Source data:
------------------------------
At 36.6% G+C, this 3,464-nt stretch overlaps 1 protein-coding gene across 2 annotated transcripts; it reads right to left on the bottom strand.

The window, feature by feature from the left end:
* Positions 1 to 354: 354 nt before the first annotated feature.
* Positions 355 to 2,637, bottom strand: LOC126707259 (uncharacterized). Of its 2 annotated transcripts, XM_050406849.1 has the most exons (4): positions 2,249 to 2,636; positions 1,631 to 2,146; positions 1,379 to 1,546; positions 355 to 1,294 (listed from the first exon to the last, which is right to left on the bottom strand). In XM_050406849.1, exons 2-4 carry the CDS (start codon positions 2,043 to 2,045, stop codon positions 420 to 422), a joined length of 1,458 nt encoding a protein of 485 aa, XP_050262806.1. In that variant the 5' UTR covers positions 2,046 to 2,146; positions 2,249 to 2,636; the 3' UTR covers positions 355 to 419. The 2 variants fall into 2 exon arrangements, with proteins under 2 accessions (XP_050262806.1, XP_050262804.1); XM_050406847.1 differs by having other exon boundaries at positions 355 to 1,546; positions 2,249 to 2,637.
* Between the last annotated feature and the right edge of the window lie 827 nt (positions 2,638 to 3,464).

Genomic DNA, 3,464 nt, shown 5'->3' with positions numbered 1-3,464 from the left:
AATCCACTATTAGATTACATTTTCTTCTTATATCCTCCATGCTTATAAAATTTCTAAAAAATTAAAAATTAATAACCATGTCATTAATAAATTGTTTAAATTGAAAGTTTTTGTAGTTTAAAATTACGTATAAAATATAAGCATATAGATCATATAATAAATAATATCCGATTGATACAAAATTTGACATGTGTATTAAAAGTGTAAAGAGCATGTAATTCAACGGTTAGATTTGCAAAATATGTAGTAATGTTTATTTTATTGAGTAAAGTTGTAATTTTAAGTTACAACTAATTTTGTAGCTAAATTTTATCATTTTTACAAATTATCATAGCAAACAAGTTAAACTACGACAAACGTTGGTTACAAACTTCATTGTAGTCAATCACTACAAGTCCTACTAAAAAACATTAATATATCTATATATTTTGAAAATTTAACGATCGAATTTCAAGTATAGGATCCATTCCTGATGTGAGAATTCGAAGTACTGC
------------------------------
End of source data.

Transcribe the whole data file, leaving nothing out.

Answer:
At 36.6% G+C, this 3,464-nt stretch overlaps 1 protein-coding gene across 2 annotated transcripts; it reads right to left on the bottom strand.

The window, feature by feature from the left end:
* Positions 1 to 354: 354 nt before the first annotated feature.
* Positions 355 to 2,637, bottom strand: LOC126707259 (uncharacterized). Of its 2 annotated transcripts, XM_050406849.1 has the most exons (4): positions 2,249 to 2,636; positions 1,631 to 2,146; positions 1,379 to 1,546; positions 355 to 1,294 (listed from the first exon to the last, which is right to left on the bottom strand). In XM_050406849.1, exons 2-4 carry the CDS (start codon positions 2,043 to 2,045, stop codon positions 420 to 422), a joined length of 1,458 nt encoding a protein of 485 aa, XP_050262806.1. In that variant the 5' UTR covers positions 2,046 to 2,146; positions 2,249 to 2,636; the 3' UTR covers positions 355 to 419. The 2 variants fall into 2 exon arrangements, with proteins under 2 accessions (XP_050262806.1, XP_050262804.1); XM_050406847.1 differs by having other exon boundaries at positions 355 to 1,546; positions 2,249 to 2,637.
* Between the last annotated feature and the right edge of the window lie 827 nt (positions 2,638 to 3,464).

Genomic DNA, 3,464 nt, shown 5'->3' with positions numbered 1-3,464 from the left:
AATCCACTATTAGATTACATTTTCTTCTTATATCCTCCATGCTTATAAAATTTCTAAAAAATTAAAAATTAATAACCATGTCATTAATAAATTGTTTAAATTGAAAGTTTTTGTAGTTTAAAATTACGTATAAAATATAAGCATATAGATCATATAATAAATAATATCCGATTGATACAAAATTTGACATGTGTATTAAAAGTGTAAAGAGCATGTAATTCAACGGTTAGATTTGCAAAATATGTAGTAATGTTTATTTTATTGAGTAAAGTTGTAATTTTAAGTTACAACTAATTTTGTAGCTAAATTTTATCATTTTTACAAATTATCATAGCAAACAAGTTAAACTACGACAAACGTTGGTTACAAACTTCATTGTAGTCAATCACTACAAGTCCTACTAAAAAACATTAATATATCTATATATTTTGAAAATTTAACGATCGAATTTCAAGTATAGGATCCATTCCTGATGTGAGAATTCGAAGTACTGC